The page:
Author: pranavkjain

Reconsidering Mechanization in the Industrial Revolution: The Dye Book of William Butt

By guest contributor Lidia Plaza

On my way to Covent Garden this summer, I spotted a Muji store and popped inside.  A few months earlier I had picked up a pair of Muji socks in Terminal 5 of JFK, which had since become my favorite pair.  Determined to acquire more, equally lovely socks, I studied the sock selection until I found some in the same style, size, and color as my beloved pair.  I grabbed them and headed to the till.  I didn’t bother to inspect the socks; I assumed the knit tensions were all perfectly even, the densities were consistent, the colors were identical.  I also assumed that they were exactly like the socks I had purchased a few months earlier in New York.  I didn’t compare the socks because I take consistency for granted.  I expect it.  I insist upon it. My expectation that socks I purchase from a Japanese retailer in New York will be identical to socks I find in London months later is a testament to the success of the Industrial Revolution.

In the history of the Industrial Revolution, the mechanization of cleaning, processing, spinning, and weaving textiles has become Chapter One of the gospel, but in this telling there has been undue emphasis put on the mechanization of manufacturing.  The triumph of the Industrial Revolution was not the machines themselves, but the processes that could produce consistent products at a mass scale; machines were just one tool of those processes.  This point is well illustrated in an often-overlooked verse of the gospel: dyeing.

Dyeing’s neglect is partially understandable, as dyeing is almost as difficult for the historian to study as it was for the eighteenth-century apprentice to learn.  Unlike paints, dyes must chemically bond with the textile fibers, and variations in the fibers, the pH of the water, the quality of added mordants and dye-assistants, or even the composition of the containers used can affect the results.  Only in the nineteenth century did chemists begin to understand dye chemistry, and when histories of industrialization include dyes, this, for instance, is often what they highlight. But early modern dyers spent their careers learning to achieve consistent, even dyes, and, more recently, scholars like Giorgio Riello have included dyeing innovations in their examinations of early textile industrialization.  It is now becoming clear that dyers and clothiers like William Butt were making critical strides in early textile industrialization.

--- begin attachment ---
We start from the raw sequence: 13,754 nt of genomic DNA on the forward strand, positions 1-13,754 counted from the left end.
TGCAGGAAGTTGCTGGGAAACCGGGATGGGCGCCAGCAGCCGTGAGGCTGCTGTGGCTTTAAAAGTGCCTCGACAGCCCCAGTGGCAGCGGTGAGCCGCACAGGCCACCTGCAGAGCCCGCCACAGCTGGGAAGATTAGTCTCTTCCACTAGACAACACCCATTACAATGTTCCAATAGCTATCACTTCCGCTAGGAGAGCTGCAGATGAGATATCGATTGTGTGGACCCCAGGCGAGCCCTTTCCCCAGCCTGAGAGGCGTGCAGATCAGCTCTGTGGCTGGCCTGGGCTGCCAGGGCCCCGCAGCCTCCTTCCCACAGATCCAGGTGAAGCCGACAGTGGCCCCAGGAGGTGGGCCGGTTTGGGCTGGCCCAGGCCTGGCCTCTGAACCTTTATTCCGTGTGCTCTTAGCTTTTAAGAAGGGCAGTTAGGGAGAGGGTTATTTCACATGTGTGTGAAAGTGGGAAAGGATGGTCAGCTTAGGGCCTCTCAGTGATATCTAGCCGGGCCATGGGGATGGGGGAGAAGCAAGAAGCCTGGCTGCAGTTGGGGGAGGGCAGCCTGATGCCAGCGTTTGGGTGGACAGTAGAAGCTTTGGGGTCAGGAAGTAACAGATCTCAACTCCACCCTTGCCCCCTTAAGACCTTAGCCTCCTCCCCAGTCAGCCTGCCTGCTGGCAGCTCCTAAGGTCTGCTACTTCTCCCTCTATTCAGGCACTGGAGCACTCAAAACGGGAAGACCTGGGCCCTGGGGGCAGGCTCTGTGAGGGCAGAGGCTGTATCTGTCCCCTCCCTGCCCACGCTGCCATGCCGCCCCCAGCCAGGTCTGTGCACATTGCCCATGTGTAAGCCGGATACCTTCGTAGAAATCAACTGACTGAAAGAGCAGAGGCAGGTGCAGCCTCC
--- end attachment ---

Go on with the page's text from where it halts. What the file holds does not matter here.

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William Butt began his dye book on November 24, 1768.  As a clothier, Butt oversaw the entire process of producing a woolen textile from cleaning the raw fibers to weaving the fabric.  Yet his book, the product of almost daily work, is just about dyeing.  Why then did Butt devote so much effort to just one step in the manufacturing process?  The answer is simple: half the price of a finished textile could come just from the quality of its dyeing.  It was not uncommon for clothiers to set up their own dye houses, unwilling to trust someone else’s work with such a critical step.  William Butt was such a clothier.

Between 1768 and 1785, he recorded 794 recipes, filling over 88 pages with rows and columns of cryptic numbers, strange symbols, bizarre ingredients, and round little pieces of colored felt, stuffing little scraps of paper between its pages.  After weeks and months of pouring over the book in the reading room of the Beinecke Library, I made some sense of the book; each row documents a new recipe, and each column contains a separate piece of information about the recipe.  In this way, Butt recorded the amounts of wool he worked with, the merchant marks of his wool suppliers, and the dyestuffs used in each recipe, always providing samples of the results and assigning a unique recipe number.

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The book shows that Butt was able to dye more wool with better results by systematically experimenting with his dyes.  Starting around 1777, about page 35 of his book, Butt began to treat his book less like a cookbook of collected recipes, and more like a lab notebook to record his experiments.  He started dating his recipes, and the dates suggest that Butt began to intensify his production.  Butt filled 35 pages between 1768 and 1777.  Assuming this was his only dye book, this means he only filled 3 or 4 pages a year during this period.  However, after 1777 he usually filled at least 6 pages each year.